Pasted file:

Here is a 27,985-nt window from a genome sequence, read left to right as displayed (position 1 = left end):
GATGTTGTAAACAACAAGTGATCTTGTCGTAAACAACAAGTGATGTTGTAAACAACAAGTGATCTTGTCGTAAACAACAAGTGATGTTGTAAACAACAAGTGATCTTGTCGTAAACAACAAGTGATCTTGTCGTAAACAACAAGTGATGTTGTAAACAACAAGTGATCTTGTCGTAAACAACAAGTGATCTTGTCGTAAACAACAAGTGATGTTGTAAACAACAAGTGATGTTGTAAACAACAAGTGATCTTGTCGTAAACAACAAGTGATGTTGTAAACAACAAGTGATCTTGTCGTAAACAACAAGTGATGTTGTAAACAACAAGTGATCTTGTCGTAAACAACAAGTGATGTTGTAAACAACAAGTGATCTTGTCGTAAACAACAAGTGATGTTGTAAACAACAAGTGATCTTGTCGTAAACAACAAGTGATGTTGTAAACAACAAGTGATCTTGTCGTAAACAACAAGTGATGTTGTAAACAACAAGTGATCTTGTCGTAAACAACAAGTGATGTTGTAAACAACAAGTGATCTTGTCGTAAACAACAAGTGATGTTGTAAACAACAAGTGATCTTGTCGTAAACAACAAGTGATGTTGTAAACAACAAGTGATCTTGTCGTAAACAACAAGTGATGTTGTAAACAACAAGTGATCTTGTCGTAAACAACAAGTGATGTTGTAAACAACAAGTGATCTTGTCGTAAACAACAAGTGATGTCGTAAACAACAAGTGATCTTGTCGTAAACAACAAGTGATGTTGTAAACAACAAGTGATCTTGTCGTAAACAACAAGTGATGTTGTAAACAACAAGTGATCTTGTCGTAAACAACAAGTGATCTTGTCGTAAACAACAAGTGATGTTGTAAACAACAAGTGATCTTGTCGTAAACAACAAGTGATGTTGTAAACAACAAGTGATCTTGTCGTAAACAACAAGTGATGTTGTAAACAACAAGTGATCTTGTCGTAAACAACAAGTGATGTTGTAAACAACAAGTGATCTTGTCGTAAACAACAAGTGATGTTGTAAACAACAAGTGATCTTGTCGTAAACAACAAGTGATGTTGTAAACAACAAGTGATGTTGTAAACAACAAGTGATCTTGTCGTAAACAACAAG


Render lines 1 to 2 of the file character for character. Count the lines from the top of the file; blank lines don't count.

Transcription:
Here is a 27,985-nt window from a genome sequence, read left to right as displayed (position 1 = left end):
GATGTTGTAAACAACAAGTGATCTTGTCGTAAACAACAAGTGATGTTGTAAACAACAAGTGATCTTGTCGTAAACAACAAGTGATGTTGTAAACAACAAGTGATCTTGTCGTAAACAACAAGTGATCTTGTCGTAAACAACAAGTGATGTTGTAAACAACAAGTGATCTTGTCGTAAACAACAAGTGATCTTGTCGTAAACAACAAGTGATGTTGTAAACAACAAGTGATGTTGTAAACAACAAGTGATCTTGTCGTAAACAACAAGTGATGTTGTAAACAACAAGTGATCTTGTCGTAAACAACAAGTGATGTTGTAAACAACAAGTGATCTTGTCGTAAACAACAAGTGATGTTGTAAACAACAAGTGATCTTGTCGTAAACAACAAGTGATGTTGTAAACAACAAGTGATCTTGTCGTAAACAACAAGTGATGTTGTAAACAACAAGTGATCTTGTCGTAAACAACAAGTGATGTTGTAAACAACAAGTGATCTTGTCGTAAACAACAAGTGATGTTGTAAACAACAAGTGATCTTGTCGTAAACAACAAGTGATGTTGTAAACAACAAGTGATCTTGTCGTAAACAACAAGTGATGTTGTAAACAACAAGTGATCTTGTCGTAAACAACAAGTGATGTTGTAAACAACAAGTGATCTTGTCGTAAACAACAAGTGATGTTGTAAACAACAAGTGATCTTGTCGTAAACAACAAGTGATGTCGTAAACAACAAGTGATCTTGTCGTAAACAACAAGTGATGTTGTAAACAACAAGTGATCTTGTCGTAAACAACAAGTGATGTTGTAAACAACAAGTGATCTTGTCGTAAACAACAAGTGATCTTGTCGTAAACAACAAGTGATGTTGTAAACAACAAGTGATCTTGTCGTAAACAACAAGTGATGTTGTAAACAACAAGTGATCTTGTCGTAAACAACAAGTGATGTTGTAAACAACAAGTGATCTTGTCGTAAACAACAAGTGATGTTGTAAACAACAAGTGATCTTGTCGTAAACAACAAGTGATGTTGTAAACAACAAGTGATCTTGTCGTAAACAACAAGTGATGTTGTAAACAACAAGTGATGTTGTAAACAACAAGTGATCTTGTCGTAAACAACAAG